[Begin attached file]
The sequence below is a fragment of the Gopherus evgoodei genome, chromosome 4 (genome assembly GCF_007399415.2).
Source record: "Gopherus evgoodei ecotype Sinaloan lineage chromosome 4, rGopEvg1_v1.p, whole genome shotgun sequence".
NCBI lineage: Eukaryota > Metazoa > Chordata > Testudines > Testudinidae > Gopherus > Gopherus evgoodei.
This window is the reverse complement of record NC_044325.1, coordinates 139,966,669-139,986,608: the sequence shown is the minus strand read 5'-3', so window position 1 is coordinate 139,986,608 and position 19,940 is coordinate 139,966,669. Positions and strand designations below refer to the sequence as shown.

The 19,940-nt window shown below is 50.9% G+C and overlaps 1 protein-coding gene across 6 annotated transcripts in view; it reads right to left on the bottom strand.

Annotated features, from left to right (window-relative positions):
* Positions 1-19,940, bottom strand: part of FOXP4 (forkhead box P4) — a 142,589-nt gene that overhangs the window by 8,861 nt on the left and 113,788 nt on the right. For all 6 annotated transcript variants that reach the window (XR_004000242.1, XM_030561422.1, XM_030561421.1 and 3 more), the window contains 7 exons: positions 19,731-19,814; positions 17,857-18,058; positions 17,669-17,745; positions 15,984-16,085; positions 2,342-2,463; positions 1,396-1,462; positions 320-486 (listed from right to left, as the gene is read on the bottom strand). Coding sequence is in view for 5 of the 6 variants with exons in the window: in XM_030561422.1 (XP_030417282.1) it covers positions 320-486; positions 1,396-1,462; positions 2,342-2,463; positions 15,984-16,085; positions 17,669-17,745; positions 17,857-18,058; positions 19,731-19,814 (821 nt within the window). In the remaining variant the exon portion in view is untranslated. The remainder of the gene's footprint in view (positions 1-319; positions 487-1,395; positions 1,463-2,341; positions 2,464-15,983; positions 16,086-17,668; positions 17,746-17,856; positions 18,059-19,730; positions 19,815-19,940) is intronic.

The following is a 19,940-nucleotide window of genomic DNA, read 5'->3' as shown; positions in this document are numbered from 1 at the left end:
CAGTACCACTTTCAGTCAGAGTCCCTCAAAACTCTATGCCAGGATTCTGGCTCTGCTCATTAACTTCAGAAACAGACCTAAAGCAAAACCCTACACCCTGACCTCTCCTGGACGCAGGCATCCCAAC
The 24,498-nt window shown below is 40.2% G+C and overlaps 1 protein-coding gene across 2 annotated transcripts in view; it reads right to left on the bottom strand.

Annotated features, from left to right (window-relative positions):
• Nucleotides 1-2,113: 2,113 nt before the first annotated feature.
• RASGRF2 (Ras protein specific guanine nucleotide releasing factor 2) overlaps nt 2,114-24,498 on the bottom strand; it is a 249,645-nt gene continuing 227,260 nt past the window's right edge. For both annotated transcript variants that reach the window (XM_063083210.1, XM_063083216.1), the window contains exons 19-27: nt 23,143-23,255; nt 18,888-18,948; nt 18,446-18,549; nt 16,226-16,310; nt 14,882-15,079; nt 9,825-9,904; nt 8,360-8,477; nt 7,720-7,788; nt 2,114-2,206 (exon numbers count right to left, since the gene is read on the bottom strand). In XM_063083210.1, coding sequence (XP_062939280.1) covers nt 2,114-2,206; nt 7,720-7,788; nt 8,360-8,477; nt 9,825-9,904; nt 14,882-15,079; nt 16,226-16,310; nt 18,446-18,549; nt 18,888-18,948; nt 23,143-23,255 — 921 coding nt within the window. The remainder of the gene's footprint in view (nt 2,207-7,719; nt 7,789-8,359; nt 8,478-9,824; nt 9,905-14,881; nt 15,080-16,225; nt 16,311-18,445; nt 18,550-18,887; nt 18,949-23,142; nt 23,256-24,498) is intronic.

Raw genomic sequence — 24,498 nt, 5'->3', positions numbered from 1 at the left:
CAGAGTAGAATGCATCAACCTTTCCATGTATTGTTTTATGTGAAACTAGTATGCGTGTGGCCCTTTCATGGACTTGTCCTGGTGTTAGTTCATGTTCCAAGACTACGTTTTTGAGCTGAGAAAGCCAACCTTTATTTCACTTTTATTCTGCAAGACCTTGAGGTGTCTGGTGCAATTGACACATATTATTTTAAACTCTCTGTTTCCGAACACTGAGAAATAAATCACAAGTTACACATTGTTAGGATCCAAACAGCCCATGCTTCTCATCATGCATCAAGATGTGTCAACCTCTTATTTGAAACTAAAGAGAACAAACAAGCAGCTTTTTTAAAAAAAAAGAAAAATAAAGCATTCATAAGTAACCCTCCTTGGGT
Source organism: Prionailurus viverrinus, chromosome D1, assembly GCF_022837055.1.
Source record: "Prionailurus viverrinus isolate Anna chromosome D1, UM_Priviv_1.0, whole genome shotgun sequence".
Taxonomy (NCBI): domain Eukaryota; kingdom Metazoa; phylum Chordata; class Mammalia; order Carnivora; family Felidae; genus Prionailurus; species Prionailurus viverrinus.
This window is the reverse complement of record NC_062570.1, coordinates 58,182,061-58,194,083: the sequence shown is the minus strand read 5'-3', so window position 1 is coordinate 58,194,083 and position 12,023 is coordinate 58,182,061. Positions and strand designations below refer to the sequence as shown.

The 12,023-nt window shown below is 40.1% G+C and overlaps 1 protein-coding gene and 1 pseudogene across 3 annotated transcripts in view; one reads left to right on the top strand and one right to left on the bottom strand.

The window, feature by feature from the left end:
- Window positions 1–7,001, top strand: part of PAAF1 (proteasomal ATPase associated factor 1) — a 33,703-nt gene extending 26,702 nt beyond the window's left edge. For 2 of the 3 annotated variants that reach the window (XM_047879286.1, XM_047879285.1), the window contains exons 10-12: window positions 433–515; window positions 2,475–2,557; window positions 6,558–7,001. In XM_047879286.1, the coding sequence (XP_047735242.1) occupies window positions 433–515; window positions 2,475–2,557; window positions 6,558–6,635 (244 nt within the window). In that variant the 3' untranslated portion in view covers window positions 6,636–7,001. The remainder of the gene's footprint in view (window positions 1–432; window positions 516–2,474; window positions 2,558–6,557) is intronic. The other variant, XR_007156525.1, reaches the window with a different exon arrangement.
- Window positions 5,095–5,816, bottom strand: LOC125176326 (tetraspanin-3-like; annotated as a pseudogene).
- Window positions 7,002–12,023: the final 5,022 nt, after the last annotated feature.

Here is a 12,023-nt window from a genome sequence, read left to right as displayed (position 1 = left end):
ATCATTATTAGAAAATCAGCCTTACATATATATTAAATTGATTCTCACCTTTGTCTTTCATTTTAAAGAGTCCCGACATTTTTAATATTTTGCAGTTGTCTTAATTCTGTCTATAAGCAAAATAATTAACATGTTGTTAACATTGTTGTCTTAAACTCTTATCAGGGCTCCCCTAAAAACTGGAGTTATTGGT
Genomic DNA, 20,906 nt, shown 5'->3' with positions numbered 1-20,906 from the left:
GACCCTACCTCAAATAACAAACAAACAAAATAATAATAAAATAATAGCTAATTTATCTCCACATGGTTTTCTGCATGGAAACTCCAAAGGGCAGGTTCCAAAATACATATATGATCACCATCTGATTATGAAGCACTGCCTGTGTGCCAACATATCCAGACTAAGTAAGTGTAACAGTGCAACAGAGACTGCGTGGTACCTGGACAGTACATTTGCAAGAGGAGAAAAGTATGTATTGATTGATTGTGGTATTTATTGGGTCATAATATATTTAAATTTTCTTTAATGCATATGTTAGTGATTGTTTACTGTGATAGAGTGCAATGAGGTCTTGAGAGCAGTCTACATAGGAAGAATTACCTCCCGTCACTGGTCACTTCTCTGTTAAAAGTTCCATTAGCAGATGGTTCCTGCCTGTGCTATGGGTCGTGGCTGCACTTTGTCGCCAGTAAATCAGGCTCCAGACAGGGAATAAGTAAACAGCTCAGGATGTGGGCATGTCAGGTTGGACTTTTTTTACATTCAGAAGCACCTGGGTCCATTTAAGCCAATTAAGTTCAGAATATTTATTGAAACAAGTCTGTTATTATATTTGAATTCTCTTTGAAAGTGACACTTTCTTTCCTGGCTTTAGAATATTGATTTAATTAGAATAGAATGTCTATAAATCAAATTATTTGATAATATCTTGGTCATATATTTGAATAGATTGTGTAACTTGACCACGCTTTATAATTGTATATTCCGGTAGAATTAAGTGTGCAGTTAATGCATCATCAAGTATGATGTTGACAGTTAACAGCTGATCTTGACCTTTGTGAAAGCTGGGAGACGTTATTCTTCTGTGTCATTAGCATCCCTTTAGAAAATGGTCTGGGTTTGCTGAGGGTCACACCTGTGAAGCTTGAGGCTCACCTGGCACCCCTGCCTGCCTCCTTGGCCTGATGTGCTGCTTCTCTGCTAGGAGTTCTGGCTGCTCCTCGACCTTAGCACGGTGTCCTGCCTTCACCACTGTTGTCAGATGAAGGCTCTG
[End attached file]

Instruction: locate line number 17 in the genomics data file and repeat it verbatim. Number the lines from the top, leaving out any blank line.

Source record: "Prionailurus viverrinus isolate Anna chromosome D1, UM_Priviv_1.0, whole genome shotgun sequence".